The truth about remote work

Remote work requires just as much dedication and skills as working in a traditional office. Sometimes even more so. You need to be self driven and able to keep on top of your schedule and time management. 

And while you can work from anywhere given the right tools, transitioning to remote work probably won’t mean you’ll be putting together that project report from your beach towel. Remote work, like traditional office work, requires good lighting, internet and diminished distractions.

woman with outdoor remote office
Looks fun but full of distractions and shoddy internet.

Is remote work for everyone?

No. As exciting as it is that more and more people are being offered the chance to work remotely, some people–like some industries–are better suited to working on site. According to Buffer, loneliness, communication and the ability to separate work from one’s home life are the biggest challenges that remote workers face. 

The most helpful thing you can do now is make an honest assessment of your strengths and weaknesses as they pertain to time management and remote work. If you’re unsure where to start, try matching your personality type to your ideal remote career.

We also have tips and advice to help you stay productive while working remotely.

General trends of remote work

Industries embracing remote work in 2021

According to Owl Labs, the health industry, tech industry and financial services have the highest rate of remote workers.  But web development, design, copywriting and finance are also big players in the remote space.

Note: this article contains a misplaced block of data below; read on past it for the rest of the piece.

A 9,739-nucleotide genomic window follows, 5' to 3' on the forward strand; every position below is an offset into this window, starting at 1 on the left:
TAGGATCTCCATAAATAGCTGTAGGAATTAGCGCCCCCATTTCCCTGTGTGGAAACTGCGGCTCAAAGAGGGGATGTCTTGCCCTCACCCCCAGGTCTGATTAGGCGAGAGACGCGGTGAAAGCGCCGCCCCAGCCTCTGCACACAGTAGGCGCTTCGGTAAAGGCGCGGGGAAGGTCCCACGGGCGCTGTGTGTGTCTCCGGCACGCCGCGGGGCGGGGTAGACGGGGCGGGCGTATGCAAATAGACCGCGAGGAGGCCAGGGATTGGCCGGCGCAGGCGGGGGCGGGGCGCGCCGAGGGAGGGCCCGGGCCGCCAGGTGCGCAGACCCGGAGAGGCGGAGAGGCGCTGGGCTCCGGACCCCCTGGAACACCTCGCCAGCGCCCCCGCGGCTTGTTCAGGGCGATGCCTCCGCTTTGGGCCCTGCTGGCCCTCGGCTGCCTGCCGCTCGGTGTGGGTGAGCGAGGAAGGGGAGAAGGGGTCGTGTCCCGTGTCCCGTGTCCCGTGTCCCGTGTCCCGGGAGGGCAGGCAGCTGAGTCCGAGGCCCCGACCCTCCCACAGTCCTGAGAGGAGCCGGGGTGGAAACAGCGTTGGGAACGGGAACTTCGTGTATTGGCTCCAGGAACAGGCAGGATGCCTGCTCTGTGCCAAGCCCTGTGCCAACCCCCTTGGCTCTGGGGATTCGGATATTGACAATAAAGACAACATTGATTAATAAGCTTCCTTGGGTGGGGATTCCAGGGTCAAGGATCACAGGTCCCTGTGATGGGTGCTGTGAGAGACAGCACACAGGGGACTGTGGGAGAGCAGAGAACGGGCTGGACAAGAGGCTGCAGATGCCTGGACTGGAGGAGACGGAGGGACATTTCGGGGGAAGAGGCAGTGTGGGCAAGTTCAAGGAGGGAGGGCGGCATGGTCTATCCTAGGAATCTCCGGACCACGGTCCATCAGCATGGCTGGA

Some industries are less of a good fit for large amounts of remote workers, especially those involving events and activities. For people in these industries, there may be fewer options for remote work. Notice we said fewer, not none. You might be surprised how many traditionally in-person industries have remote options. 

Remote work encouraging exodus from large cities

One of the most exciting aspects of this changing work landscape is how cities and towns are adapting to these changes. Years ago, when remote work was rare, there were many jobs that were locationally locked to certain areas. Once upon a time, your only shot in a given industry might have required you pack up your things and move. Today, this is less and less the case.

With work no longer as rigorously tied to location, we’re seeing something of a migration as people choose to move to more rural areas to save money on housing, to be closer to family or just to get out of the city.

Conversely, this leaves more of an opening in larger cities for people who truly want to live there. People are leaving San Francisco for Sacramento, New York for South Florida, and all in record numbers. According to CNBC, 14-23 million Americans are in the midst of planning a relocation thanks to more flexible remote working schedules. 

Technology is innovating to support the growing online workforce

New innovations like 5g and satellite technologies are making it easier than ever to stay connected to your coworkers and career from anywhere in the world. Today, hopping onto an online workspace is quick and painless, and your team can coordinate work easy through e-mail, Dropbox, shared files like Google Docs. and the hundreds of other companies providing similar tools.

Video conferencing software like Zoom make synchronized online meetings a possibility. These technologies and remote work form a symbiotic relationship: as remote work options grow, bolstered by all these new tools, tech companies are encouraged to innovate even more to keep up with the rising demand for work-from-home software.